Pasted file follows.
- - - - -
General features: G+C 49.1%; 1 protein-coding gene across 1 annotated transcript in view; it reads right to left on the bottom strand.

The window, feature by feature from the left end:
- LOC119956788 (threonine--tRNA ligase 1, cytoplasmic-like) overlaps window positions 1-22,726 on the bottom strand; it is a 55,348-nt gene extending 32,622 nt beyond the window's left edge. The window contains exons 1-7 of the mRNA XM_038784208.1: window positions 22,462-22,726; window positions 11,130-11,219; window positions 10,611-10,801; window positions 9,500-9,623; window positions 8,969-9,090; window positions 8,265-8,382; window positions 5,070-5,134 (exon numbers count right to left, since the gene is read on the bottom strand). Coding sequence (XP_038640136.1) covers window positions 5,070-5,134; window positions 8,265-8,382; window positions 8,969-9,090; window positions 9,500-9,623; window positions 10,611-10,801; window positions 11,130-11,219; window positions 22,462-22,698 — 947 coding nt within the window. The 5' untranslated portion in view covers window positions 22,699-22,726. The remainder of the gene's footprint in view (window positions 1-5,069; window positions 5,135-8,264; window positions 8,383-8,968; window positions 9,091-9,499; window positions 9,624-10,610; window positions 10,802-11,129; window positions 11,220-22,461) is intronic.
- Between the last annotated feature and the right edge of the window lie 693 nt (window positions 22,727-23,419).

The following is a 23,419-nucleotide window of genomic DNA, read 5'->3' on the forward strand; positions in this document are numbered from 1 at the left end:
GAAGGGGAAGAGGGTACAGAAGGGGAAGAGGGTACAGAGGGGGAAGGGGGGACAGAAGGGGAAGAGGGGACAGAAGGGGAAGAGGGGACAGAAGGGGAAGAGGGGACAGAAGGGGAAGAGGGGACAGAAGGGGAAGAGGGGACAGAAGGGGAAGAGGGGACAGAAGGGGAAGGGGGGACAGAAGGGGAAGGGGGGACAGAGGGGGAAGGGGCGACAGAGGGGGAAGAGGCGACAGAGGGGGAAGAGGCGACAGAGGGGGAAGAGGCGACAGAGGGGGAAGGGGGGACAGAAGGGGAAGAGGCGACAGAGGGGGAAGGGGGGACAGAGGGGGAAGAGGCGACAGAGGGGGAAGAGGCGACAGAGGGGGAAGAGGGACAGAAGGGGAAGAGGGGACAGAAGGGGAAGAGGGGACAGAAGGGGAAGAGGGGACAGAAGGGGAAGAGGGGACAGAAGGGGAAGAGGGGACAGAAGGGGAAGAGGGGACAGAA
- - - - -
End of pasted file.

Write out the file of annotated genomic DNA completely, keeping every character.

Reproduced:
General features: G+C 49.1%; 1 protein-coding gene across 1 annotated transcript in view; it reads right to left on the bottom strand.

The window, feature by feature from the left end:
- LOC119956788 (threonine--tRNA ligase 1, cytoplasmic-like) overlaps window positions 1-22,726 on the bottom strand; it is a 55,348-nt gene extending 32,622 nt beyond the window's left edge. The window contains exons 1-7 of the mRNA XM_038784208.1: window positions 22,462-22,726; window positions 11,130-11,219; window positions 10,611-10,801; window positions 9,500-9,623; window positions 8,969-9,090; window positions 8,265-8,382; window positions 5,070-5,134 (exon numbers count right to left, since the gene is read on the bottom strand). Coding sequence (XP_038640136.1) covers window positions 5,070-5,134; window positions 8,265-8,382; window positions 8,969-9,090; window positions 9,500-9,623; window positions 10,611-10,801; window positions 11,130-11,219; window positions 22,462-22,698 — 947 coding nt within the window. The 5' untranslated portion in view covers window positions 22,699-22,726. The remainder of the gene's footprint in view (window positions 1-5,069; window positions 5,135-8,264; window positions 8,383-8,968; window positions 9,091-9,499; window positions 9,624-10,610; window positions 10,802-11,129; window positions 11,220-22,461) is intronic.
- Between the last annotated feature and the right edge of the window lie 693 nt (window positions 22,727-23,419).

The following is a 23,419-nucleotide window of genomic DNA, read 5'->3' on the forward strand; positions in this document are numbered from 1 at the left end:
GAAGGGGAAGAGGGTACAGAAGGGGAAGAGGGTACAGAGGGGGAAGGGGGGACAGAAGGGGAAGAGGGGACAGAAGGGGAAGAGGGGACAGAAGGGGAAGAGGGGACAGAAGGGGAAGAGGGGACAGAAGGGGAAGAGGGGACAGAAGGGGAAGAGGGGACAGAAGGGGAAGGGGGGACAGAAGGGGAAGGGGGGACAGAGGGGGAAGGGGCGACAGAGGGGGAAGAGGCGACAGAGGGGGAAGAGGCGACAGAGGGGGAAGAGGCGACAGAGGGGGAAGGGGGGACAGAAGGGGAAGAGGCGACAGAGGGGGAAGGGGGGACAGAGGGGGAAGAGGCGACAGAGGGGGAAGAGGCGACAGAGGGGGAAGAGGGACAGAAGGGGAAGAGGGGACAGAAGGGGAAGAGGGGACAGAAGGGGAAGAGGGGACAGAAGGGGAAGAGGGGACAGAAGGGGAAGAGGGGACAGAAGGGGAAGAGGGGACAGAA